Toyota Motor’s Australian unit on Tuesday said that authorities are conducting a review of its tax payments between 1994 and 1999, but dismissed a media report it faces a tax bill of up to $A1 billion.

While noting the company is co-operating with the Australian Tax Office, Toyota Australia spokesman Peter Griffin reportedly said the company has met all its tax obligations and that the review is standard for multinational companies.

The ATO review “is not unusual, this is standard practice,” Griffin told Dow Jones Newswires, adding: “In our view, we have been doing everything according to the regulations,” and stating there is currently no dispute with the tax authority.

He also reportedly rejected suggestions the Japanese company may cut jobs from its 4,700-strong local work force or scale back its Australian operations because of the tax bill.

“There is no link between a review of the taxation position and our jobs anywhere in Toyota Australia,” Griffin told Dow Jones, adding: “These jobs are safe and the business is looking to grow in Australia.”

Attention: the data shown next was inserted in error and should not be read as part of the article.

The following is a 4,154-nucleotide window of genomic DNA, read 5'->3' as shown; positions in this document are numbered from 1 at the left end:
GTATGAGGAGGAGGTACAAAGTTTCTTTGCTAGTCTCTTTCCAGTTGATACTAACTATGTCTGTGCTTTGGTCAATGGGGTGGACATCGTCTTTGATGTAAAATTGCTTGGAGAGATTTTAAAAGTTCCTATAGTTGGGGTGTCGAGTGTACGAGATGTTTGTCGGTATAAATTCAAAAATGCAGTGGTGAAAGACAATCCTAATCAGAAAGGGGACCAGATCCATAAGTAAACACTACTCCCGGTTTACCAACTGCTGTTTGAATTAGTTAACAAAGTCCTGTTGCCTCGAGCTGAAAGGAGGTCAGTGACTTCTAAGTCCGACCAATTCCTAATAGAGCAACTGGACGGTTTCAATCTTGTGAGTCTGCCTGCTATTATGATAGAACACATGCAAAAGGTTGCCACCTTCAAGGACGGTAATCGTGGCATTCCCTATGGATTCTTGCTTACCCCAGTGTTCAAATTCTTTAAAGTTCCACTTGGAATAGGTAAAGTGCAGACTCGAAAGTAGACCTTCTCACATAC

According to Dow Jones, the Herald Sun newspaper in Melbourne said that the ATO is investigating Toyota Australia for shifting profits outside the country to avoid high taxes.

Citing the ATO, the report said the so-called ‘transfer pricing scheme’ has cut Toyota’s tax bill by between $A400 million and $A1 billion, Dow Jones added.

“The review is still under way, so I’m not sure where that number came from,” Griffin told the news agency.

Dow Jones said transfer pricing is a business practice where goods are sold or services moved between subsidiaries to minimise profits in high-tax countries such as Australia.

“It is allowed by the ATO provided you follow regulations,” Griffin reportedly said.

According to Dow Jones, he didn’t know when the review would be completed and the tax office declined to comment.

Toyota’s Australian operation is a major manufacturer and exporter of the Camry sedan model line. Export markets include the Far East.